One Sheet of Paper, One Large Elephant

Juxtapoz // Tuesday, March 11, 2014
We see it, we don't know how he did it, but apparently, origami aritst Sipho Mabona has created a life-sized origami elephant from ONE sheet of paper? How you say? First, it took a "dozen people four weeks to complete. Standing just over 3 meters high (or 10 feet tall), the work is now on display in the museum KKLB in Beromünster, Switzerland."

Paper Sculptures by Eric Standley

Juxtapoz // Wednesday, March 05, 2014
Virginia-based artist Eric Standley utilized laser cutting tecniques to create these intricate and ultra-thin paper sculptures that are based on Gothic, Greek, and Islamic techniques. Standley is an Associate Professor of Studio Art at Virigina Tech. According to the artist, 'he holds allegiance to a faith of his own construction, which is reinvented on a dialy bases.'

Li Hongbo "Tools of Study" @ Klein Sun Gallery, NYC

Juxtapoz // Thursday, February 27, 2014
Klein Sun Gallery is delighted to announce the inauguration of our new space with Li Hongbo’s first solo exhibition in the United States, Tools of Study. With what appears to be impeccable recreations of carved porcelain masterpieces, the sculptures are in fact entirely comprised of thousands of layers of paper. Li Hongbo's stunning, stretchable, paper sculptures, inspired by both traditional folk art and his time as a student learning to sculpt, challenge our perceptions. The video is incredible... 

Paper Cut Works by Bovey Lee

Juxtapoz // Thursday, January 02, 2014
One of the things we love about paper cut works, especially the works of Bovey Lee, is the amount of time and precision it takes to complete just one cut. As Bovey puts it, "I create layered and dramatic stories referencing my life experiences, response to headline news, and concerns for urban and environmental issues."

Paper Sculptures by Matt Shlian

Juxtapoz // Wednesday, October 30, 2013
As an artist working with paper and an engineer, Matt Shlian's work is rooted in print media, book arts and commercial design. He uses his engineering skills to create kinetic sculptures which lead to collaborations with scientists. Working on the nanoscale, Matt translates paper structures to micro folds. Beginning with a system of folding, the artists finds that at a particular moment the material takes over.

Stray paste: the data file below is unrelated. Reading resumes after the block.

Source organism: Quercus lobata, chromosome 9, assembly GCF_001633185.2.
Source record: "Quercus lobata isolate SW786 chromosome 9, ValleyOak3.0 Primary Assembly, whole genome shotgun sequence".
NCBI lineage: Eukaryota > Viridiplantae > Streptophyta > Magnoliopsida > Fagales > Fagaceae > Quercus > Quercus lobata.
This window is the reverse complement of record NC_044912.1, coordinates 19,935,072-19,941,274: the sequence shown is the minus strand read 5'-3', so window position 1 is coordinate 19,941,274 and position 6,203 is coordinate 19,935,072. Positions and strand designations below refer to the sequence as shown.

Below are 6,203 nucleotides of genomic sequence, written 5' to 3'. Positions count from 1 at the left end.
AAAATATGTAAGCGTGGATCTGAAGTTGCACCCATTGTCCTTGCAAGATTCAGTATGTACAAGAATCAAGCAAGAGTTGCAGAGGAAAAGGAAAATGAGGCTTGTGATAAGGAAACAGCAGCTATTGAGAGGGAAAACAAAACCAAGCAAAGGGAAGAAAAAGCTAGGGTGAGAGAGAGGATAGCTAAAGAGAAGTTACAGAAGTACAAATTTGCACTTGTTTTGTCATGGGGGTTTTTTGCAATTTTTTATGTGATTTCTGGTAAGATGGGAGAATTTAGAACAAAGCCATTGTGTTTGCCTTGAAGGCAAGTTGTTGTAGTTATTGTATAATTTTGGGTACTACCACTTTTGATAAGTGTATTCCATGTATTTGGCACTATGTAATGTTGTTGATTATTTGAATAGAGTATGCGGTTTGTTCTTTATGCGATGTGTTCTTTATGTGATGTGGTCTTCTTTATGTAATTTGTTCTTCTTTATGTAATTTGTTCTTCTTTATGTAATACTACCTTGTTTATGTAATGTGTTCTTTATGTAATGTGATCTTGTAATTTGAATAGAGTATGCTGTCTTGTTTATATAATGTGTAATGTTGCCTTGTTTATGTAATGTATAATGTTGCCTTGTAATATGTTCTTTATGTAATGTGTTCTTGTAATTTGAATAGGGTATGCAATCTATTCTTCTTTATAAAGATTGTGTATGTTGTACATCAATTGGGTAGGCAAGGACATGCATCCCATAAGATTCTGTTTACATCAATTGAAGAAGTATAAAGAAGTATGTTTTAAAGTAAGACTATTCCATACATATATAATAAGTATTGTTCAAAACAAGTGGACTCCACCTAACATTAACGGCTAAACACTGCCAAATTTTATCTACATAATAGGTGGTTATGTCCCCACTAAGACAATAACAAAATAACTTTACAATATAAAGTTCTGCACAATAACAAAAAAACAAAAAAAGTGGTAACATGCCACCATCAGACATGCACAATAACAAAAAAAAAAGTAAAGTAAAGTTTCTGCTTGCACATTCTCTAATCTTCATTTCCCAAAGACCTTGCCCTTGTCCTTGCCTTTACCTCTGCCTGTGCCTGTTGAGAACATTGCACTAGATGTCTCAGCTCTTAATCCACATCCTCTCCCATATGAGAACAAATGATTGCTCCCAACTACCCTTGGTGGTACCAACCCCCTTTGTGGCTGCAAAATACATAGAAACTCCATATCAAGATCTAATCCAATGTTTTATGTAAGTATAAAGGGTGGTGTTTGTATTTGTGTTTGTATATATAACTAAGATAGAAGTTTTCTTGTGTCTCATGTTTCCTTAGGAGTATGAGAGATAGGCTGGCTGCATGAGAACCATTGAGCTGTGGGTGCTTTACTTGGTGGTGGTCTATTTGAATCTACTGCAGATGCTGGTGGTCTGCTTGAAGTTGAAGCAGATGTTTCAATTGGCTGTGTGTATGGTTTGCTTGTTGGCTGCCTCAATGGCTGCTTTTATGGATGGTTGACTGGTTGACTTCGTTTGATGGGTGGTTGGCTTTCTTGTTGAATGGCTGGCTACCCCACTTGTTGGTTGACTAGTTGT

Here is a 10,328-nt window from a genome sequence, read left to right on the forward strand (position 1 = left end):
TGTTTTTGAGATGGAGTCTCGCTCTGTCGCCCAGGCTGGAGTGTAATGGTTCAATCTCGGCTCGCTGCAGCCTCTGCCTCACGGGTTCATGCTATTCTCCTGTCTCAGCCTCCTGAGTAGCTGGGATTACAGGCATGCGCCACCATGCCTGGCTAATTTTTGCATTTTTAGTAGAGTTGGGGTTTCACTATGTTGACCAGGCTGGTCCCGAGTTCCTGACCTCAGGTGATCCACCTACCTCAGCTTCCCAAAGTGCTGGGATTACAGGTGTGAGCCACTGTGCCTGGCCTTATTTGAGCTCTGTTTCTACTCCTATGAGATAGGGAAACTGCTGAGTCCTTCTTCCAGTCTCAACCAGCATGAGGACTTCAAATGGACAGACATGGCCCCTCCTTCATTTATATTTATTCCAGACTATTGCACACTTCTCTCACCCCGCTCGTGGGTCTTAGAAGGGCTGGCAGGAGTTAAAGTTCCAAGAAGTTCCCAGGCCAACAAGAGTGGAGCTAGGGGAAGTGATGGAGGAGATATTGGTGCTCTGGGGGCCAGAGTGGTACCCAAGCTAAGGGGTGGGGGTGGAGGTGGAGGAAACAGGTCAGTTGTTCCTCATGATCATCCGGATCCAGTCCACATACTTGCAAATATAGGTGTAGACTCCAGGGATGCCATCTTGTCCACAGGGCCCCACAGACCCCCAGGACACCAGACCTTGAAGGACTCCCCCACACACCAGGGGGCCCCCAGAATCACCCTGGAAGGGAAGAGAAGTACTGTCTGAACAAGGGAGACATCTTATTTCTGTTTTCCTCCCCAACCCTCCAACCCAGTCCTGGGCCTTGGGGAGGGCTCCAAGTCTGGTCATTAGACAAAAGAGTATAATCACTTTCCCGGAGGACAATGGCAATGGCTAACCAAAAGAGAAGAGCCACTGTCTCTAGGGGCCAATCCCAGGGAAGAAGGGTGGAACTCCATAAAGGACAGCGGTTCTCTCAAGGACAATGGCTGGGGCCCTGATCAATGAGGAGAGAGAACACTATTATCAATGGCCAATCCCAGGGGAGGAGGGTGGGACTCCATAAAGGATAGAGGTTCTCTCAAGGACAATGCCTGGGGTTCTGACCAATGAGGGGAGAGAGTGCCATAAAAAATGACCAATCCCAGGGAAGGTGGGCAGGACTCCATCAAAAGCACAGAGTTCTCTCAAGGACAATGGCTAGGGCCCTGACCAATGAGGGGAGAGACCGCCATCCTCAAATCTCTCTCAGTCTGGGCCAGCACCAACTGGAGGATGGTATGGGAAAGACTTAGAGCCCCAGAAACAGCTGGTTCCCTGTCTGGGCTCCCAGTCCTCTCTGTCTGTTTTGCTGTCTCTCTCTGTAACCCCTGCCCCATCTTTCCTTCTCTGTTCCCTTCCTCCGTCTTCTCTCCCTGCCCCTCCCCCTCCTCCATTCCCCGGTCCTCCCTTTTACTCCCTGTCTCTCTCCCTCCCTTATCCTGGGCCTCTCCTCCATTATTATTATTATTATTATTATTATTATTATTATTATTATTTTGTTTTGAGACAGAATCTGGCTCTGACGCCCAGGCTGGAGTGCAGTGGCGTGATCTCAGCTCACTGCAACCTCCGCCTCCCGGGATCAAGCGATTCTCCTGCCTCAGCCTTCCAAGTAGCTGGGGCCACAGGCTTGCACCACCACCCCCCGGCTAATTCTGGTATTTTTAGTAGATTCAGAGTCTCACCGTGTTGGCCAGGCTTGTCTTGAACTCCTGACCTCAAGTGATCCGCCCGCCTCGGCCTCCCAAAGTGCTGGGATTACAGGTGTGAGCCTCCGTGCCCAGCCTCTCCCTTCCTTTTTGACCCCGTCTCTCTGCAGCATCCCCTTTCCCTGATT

Christian Tagliavini and his Paper, Plywood, and Cardboard Dolls

Juxtapoz // Monday, October 28, 2013
We just cannot look away from Christian Tagliavini's stunning series, 'Cartes', an artful take on playing cards using models clad in his paper fashions and decorative accessories.

Intricately Cut Newspapers by Myriam Dion

Juxtapoz // Thursday, October 03, 2013
Canadian artist Myriam Dion will take a newspaper and intricately cuts patterns into the pages, leaving behind elements of an article's text or photographs. These elements perfectly compliment the incredible detailed and flawless patterns in the final work.

Brian Adam Douglas' Cut Paper Painting

Juxtapoz // Monday, September 16, 2013
Brian Adam Douglas (aka ELBOW-TOE) uses a unique cut paper and collage technique he calls 'paper painting.' Painting individual parts of paper, he carefully cuts them and sticks them to a wooden panel to create the final painting-like composition. "Forgoing the relative ease and fluidly of the brush stroke, the artist methodically builds his compositions through shards of color incised from sheets of paper..."

Paper Designs by Lobulo

Juxtapoz // Thursday, September 12, 2013
We are enjoying these vibrant, detailed paper art pieces by London-based Lobulo Design. Lobulo's subjects range from Mr. T and Lady Gaga to anatomical dissections of frogs.

Intricate Paper Sculptures Rogan Brown

Juxtapoz // Monday, August 19, 2013
Drawing inspiration from natural organic forms, Rogan Brown looks for "patterns and repeated motifs that run through natural phenomena at different scales." Each piece involves a labor-intesive process creating thousands of hand-cut slices. "The finished artefact is really only the ghostly fossilized vestige of this slow, long process of realisation."
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